Wednesday, May 2, 2012

Mosquito Piñata!

I wanted to teach the neighborhood kids about malaria for malaria awareness month and in preparation for World Malaria Day last Wednesday, April 25th. Anna and I also wanted to interact with the neighborhood kids in a way that wasn’t us yelling at them for provoking our dog. So a few weeks ago I lovingly created a bright blue (we had food coloring lying around the house, why not?) paper mache mosquito piñata, complete with wings, legs, a large stinger, and candy inside. Last Monday afternoon, as a lead-up to World Malaria Day, Anna and I gathered the neighborhood kids outside our front gate. We showed them the mosquito and promised that it was full of candy that they would receive at the end (yep, I’m not above bribery). I talked to them about malaria transmission, prevention, symptoms, and treatment, and we reviewed each of these points a few times. Each time a neighbor would walk over and ask what was going on I would ask the kids to explain to them. And happily a few of them would excitedly yell something about malaria or mosquitoes.
A few of the older kids (probably 4-6 grade) had already learned some of the basics, like that mosquitoes transmit malaria, that mosquitoes lay their eggs in water, or that you can protect yourself by sleeping under a bed net. What surprised me was that even the kids who knew this much couldn’t name the symptoms of malaria. Honestly I’m not sure what means. Is it a classic case of aid in developing countries: bombard people with marginally useful information (for example, telling people to “always use their mosquito net” is only useful when every person has a bed net) but not tell people who malaria actually looks or feels like? (I have been told that you literally feel like you’ve been hit by a bus when you have malaria, your body aches and you can’t move, in addition to the nausea and headaches. Put this in contrast with the common PCV complaint that any runny nose or indigestion in Mozambique might be called “malaria” by our colleagues and friends.)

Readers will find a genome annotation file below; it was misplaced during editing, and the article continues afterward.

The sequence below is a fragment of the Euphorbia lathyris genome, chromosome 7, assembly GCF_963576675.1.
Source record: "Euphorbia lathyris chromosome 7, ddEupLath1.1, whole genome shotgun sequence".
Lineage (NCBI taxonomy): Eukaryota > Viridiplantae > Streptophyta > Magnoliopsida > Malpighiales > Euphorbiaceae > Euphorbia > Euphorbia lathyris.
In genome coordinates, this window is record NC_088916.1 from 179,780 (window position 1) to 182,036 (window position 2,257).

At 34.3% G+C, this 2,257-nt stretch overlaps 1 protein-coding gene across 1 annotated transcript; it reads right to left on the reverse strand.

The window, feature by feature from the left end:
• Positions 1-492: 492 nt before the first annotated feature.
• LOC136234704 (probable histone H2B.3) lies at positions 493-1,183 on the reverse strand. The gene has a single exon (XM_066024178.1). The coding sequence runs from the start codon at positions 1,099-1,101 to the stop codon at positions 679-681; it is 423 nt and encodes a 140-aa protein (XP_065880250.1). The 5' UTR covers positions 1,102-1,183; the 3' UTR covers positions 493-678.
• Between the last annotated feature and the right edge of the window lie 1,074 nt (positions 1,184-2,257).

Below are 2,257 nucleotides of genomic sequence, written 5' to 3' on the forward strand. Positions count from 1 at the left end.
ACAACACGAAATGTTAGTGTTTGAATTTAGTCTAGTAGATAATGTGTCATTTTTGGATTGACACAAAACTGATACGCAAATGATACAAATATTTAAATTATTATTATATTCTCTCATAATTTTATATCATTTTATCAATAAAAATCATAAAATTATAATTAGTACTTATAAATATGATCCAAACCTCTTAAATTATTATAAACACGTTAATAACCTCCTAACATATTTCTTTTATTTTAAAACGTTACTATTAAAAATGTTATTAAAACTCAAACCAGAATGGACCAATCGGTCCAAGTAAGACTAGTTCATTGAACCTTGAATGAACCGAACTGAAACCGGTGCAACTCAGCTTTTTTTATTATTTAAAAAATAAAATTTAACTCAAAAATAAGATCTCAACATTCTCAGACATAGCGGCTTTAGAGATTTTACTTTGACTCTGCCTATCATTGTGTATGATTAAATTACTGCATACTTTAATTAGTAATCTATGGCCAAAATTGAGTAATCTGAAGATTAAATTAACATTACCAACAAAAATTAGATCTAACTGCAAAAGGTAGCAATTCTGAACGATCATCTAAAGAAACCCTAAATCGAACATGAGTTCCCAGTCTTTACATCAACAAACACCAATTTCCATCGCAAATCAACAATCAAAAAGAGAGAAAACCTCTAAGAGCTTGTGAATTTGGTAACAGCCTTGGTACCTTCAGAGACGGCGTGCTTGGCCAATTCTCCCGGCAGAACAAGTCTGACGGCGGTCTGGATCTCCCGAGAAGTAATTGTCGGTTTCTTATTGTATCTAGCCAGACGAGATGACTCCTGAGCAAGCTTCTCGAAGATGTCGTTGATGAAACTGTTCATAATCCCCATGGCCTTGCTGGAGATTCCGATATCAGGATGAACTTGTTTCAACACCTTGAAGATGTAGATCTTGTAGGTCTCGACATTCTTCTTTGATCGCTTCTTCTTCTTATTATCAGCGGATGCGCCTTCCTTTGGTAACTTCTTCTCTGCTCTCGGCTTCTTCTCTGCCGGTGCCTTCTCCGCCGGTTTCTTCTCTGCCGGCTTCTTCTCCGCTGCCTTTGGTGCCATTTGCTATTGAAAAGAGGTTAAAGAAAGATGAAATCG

After I made the kids repeat a few malaria basics enough times that I was satisfied they would remember even if they didn’t want to, the fun began!
The youngest kids speak little to no Portuguese (kids in Mozambique often don’t learn Portuguese until they enter 1st grade), but I think they had a good time all the same! See more pictures I posted at

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